Fledgling (Liaden Universe Novel)
by Sharon Lee & Steve Miller
Review by Gayle Surrette
Baen Hardcover ISBN/ITEM#: 9781439132876
Date: 08 September 2009 List Price $24.00 Amazon US / Amazon UK / Show Official Info /
At the very end of I, Dare, a young female pilot approaches Dav and calls him father and notifies him that there's trouble and she needs help. I often wondered who she was and where she came from. In other words, what was her story? Sharon Lee and Steve Miller in Fledgling give us the story of Theo Waitley, the daughter of Professor Jen Sar Kiladi (known in the other Liaden books as Dav yos'Phelium) and Professor Kamele Waitley. Some may have already read this story when the authors released it on their website, but for those who missed it, or want to hold it in their hands, it's now out in print and will be followed with another book about Theo next year.
Theo is fourteen and has grown up on Delgado where her mother and father are professors at the university. She's got a reputation for being clumsy and, since Delgado is a "safe" world"--that can be a dangerous trait to have in your record. The school and her mentor wants her treated with drugs. Kamele is resistant to that idea and what she wants goes, because Delgado is also a matriarchy.
The story is told from Theo's point of view and she's observant, witty, and intelligent. However, she's also fourteen and not in possession of some very important facts, because she's young, and because the adults don't want to burden her with them. And we readers know that the easiest way to get people in trouble--withhold information.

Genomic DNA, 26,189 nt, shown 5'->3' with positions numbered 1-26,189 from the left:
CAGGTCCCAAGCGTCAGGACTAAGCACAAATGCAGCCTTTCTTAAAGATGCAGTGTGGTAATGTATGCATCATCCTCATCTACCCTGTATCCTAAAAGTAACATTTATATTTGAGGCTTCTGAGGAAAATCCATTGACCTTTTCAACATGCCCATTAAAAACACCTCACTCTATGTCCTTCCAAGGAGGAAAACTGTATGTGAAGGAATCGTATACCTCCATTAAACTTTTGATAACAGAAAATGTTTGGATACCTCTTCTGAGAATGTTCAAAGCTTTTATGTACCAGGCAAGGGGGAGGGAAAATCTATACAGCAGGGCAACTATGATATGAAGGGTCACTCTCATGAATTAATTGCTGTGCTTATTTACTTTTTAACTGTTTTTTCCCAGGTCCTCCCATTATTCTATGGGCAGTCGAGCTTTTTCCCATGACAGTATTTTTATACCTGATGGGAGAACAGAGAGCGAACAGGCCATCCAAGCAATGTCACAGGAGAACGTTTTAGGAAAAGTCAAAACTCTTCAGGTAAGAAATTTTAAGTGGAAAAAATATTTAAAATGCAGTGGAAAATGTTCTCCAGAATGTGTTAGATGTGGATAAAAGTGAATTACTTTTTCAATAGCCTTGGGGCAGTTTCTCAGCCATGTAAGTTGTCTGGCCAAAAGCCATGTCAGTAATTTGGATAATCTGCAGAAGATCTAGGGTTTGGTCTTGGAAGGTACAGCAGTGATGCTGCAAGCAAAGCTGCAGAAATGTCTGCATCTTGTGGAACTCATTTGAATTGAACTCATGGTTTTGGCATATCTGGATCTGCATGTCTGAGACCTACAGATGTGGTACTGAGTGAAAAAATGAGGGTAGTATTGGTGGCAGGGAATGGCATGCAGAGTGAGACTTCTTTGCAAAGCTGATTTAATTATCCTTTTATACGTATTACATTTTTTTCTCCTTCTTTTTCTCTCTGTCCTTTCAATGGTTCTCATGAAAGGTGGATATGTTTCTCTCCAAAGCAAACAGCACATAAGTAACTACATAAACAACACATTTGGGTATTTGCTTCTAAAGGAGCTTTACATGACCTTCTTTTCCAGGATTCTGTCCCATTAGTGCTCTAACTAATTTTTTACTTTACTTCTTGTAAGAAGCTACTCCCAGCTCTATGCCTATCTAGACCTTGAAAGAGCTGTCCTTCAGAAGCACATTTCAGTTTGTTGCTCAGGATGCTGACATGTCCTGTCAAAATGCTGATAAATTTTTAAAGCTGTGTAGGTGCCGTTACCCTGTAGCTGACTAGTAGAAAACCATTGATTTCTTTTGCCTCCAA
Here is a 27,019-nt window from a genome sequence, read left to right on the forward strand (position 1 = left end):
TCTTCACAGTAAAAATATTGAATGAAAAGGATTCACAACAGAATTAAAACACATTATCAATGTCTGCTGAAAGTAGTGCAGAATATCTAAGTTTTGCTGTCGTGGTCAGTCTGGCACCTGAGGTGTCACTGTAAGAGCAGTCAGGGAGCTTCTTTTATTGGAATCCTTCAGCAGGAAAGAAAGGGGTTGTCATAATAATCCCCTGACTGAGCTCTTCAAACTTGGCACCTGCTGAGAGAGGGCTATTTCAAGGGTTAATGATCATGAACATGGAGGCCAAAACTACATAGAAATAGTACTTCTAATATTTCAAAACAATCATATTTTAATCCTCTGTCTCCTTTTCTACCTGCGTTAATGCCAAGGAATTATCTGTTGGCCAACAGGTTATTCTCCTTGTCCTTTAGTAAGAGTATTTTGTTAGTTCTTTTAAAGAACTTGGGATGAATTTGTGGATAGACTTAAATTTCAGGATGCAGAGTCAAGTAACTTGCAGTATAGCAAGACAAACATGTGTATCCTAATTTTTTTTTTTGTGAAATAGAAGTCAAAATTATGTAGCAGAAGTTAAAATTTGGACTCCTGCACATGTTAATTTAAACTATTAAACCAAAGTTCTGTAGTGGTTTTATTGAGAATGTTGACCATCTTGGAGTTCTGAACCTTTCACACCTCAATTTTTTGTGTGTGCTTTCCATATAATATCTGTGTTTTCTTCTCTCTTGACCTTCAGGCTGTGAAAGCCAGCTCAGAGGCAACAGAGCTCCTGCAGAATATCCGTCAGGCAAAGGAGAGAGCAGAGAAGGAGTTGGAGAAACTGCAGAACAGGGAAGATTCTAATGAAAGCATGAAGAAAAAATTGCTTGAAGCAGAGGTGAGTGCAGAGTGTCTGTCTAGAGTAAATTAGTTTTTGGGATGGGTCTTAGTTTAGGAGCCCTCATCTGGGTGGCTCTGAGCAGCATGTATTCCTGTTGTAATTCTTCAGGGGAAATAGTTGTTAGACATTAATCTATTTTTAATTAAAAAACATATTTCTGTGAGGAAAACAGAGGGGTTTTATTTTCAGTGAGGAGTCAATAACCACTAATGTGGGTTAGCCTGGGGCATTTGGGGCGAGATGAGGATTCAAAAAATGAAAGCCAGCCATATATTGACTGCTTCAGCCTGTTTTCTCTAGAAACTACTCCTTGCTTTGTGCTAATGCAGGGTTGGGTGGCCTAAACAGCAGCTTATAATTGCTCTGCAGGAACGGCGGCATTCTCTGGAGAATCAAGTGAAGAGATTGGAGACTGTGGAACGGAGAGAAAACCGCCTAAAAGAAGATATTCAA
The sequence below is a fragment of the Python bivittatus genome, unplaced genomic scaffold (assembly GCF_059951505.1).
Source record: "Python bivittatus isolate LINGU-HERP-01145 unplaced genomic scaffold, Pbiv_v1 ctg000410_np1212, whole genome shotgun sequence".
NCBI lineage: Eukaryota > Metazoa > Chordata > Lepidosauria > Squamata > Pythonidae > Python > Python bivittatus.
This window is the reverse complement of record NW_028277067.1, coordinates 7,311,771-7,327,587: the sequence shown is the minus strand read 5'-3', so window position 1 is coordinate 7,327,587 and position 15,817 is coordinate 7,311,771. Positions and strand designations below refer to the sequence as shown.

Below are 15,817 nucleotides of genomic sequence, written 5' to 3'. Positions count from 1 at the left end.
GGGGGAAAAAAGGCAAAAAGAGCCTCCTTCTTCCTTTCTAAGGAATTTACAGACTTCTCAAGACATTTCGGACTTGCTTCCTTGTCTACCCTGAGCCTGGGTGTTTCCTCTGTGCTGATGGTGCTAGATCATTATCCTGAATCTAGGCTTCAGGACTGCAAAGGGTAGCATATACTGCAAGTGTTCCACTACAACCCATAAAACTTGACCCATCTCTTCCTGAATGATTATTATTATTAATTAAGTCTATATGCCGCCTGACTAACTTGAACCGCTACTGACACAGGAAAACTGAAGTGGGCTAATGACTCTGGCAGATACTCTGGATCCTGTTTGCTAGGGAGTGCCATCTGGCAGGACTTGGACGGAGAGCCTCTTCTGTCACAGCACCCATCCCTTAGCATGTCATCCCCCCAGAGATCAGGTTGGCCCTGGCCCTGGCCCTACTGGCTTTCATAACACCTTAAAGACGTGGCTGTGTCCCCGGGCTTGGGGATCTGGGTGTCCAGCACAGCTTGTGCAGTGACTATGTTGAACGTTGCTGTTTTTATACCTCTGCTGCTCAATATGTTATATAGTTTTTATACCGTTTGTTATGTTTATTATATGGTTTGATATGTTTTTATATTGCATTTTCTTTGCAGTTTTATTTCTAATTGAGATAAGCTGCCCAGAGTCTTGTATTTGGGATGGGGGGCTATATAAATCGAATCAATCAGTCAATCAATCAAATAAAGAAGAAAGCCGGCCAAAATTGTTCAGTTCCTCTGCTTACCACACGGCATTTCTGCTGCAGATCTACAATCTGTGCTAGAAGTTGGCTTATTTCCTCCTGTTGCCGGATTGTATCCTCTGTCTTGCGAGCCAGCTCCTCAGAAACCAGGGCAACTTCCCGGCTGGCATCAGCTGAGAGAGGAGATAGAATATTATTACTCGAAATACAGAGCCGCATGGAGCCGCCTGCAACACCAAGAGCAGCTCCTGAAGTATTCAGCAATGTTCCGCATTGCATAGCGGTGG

Kamele has decided to leave Jen Sar's home and move onto the campus with Theo in order to better her career options. Theo doesn't want to move but, as a minor, has no say. Soon we realize that Kamele may have had an ulterior motive for moving to the campus, but that reason could be any one of several. We get no hints from Theo's visits with Jen Sar because no one can figure out a Liaden at the best of times.
Lee and Miller have always been able to pull me into the story and keep me there, and Fledgling is no different. The world is rich with nuance and a heaviness of background that makes it real to the reader. The plot, as is usual with Lee and Miller, is multifaceted and complex. There are plots within plots within plots and how they play out and how they all fit together is usually evident by the time you finish the book, but it's the journey that's important.
I read the book three time for this review and caught myself starting to read it again as I flipped through to refresh my memory. I reread their books not because I can't remember them but because I want to taste, feel, and experience the adventure again. If you're a fan, you're going to pick up this book and enjoy it--it's even better than you expect. If you've never read their works, give it a try because they write some of the best space adventure/social commentary/SF around.